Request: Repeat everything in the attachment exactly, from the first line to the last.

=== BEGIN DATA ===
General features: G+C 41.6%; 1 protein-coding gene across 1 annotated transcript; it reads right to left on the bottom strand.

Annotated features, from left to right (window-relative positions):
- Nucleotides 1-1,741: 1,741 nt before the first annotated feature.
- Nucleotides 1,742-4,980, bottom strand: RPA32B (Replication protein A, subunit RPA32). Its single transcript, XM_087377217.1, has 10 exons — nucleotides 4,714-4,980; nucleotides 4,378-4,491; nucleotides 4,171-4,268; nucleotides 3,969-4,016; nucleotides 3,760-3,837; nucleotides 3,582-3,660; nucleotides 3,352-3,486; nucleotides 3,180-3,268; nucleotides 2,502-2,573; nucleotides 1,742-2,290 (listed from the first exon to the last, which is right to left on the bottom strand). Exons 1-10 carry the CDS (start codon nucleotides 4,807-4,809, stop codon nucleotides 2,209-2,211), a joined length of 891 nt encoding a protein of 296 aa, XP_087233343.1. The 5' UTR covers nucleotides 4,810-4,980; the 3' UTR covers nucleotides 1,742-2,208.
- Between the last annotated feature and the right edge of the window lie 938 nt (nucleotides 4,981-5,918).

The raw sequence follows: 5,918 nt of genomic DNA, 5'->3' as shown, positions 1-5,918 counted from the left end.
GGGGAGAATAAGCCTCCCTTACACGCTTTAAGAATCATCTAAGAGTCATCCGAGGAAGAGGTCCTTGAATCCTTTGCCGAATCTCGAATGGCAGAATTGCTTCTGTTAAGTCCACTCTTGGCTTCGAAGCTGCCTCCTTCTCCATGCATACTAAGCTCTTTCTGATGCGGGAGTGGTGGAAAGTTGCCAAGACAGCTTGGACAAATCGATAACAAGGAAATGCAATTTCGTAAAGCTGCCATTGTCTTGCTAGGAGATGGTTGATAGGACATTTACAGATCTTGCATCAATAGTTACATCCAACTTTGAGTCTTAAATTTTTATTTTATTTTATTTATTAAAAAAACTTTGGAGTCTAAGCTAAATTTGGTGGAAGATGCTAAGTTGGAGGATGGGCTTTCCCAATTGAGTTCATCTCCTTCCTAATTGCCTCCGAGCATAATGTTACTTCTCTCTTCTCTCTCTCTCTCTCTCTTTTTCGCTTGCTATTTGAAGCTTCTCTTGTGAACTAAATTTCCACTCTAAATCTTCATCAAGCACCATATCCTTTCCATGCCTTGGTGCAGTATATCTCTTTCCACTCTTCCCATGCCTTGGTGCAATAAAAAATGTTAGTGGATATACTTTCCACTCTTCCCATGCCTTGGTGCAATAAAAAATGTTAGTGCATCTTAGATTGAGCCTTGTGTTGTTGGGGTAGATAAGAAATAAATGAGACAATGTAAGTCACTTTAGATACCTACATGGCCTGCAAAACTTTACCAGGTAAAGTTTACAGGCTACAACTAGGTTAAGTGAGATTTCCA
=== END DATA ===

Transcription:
General features: G+C 41.6%; 1 protein-coding gene across 1 annotated transcript; it reads right to left on the bottom strand.

Annotated features, from left to right (window-relative positions):
- Nucleotides 1-1,741: 1,741 nt before the first annotated feature.
- Nucleotides 1,742-4,980, bottom strand: RPA32B (Replication protein A, subunit RPA32). Its single transcript, XM_087377217.1, has 10 exons — nucleotides 4,714-4,980; nucleotides 4,378-4,491; nucleotides 4,171-4,268; nucleotides 3,969-4,016; nucleotides 3,760-3,837; nucleotides 3,582-3,660; nucleotides 3,352-3,486; nucleotides 3,180-3,268; nucleotides 2,502-2,573; nucleotides 1,742-2,290 (listed from the first exon to the last, which is right to left on the bottom strand). Exons 1-10 carry the CDS (start codon nucleotides 4,807-4,809, stop codon nucleotides 2,209-2,211), a joined length of 891 nt encoding a protein of 296 aa, XP_087233343.1. The 5' UTR covers nucleotides 4,810-4,980; the 3' UTR covers nucleotides 1,742-2,208.
- Between the last annotated feature and the right edge of the window lie 938 nt (nucleotides 4,981-5,918).

The raw sequence follows: 5,918 nt of genomic DNA, 5'->3' as shown, positions 1-5,918 counted from the left end.
GGGGAGAATAAGCCTCCCTTACACGCTTTAAGAATCATCTAAGAGTCATCCGAGGAAGAGGTCCTTGAATCCTTTGCCGAATCTCGAATGGCAGAATTGCTTCTGTTAAGTCCACTCTTGGCTTCGAAGCTGCCTCCTTCTCCATGCATACTAAGCTCTTTCTGATGCGGGAGTGGTGGAAAGTTGCCAAGACAGCTTGGACAAATCGATAACAAGGAAATGCAATTTCGTAAAGCTGCCATTGTCTTGCTAGGAGATGGTTGATAGGACATTTACAGATCTTGCATCAATAGTTACATCCAACTTTGAGTCTTAAATTTTTATTTTATTTTATTTATTAAAAAAACTTTGGAGTCTAAGCTAAATTTGGTGGAAGATGCTAAGTTGGAGGATGGGCTTTCCCAATTGAGTTCATCTCCTTCCTAATTGCCTCCGAGCATAATGTTACTTCTCTCTTCTCTCTCTCTCTCTCTCTTTTTCGCTTGCTATTTGAAGCTTCTCTTGTGAACTAAATTTCCACTCTAAATCTTCATCAAGCACCATATCCTTTCCATGCCTTGGTGCAGTATATCTCTTTCCACTCTTCCCATGCCTTGGTGCAATAAAAAATGTTAGTGGATATACTTTCCACTCTTCCCATGCCTTGGTGCAATAAAAAATGTTAGTGCATCTTAGATTGAGCCTTGTGTTGTTGGGGTAGATAAGAAATAAATGAGACAATGTAAGTCACTTTAGATACCTACATGGCCTGCAAAACTTTACCAGGTAAAGTTTACAGGCTACAACTAGGTTAAGTGAGATTTCCA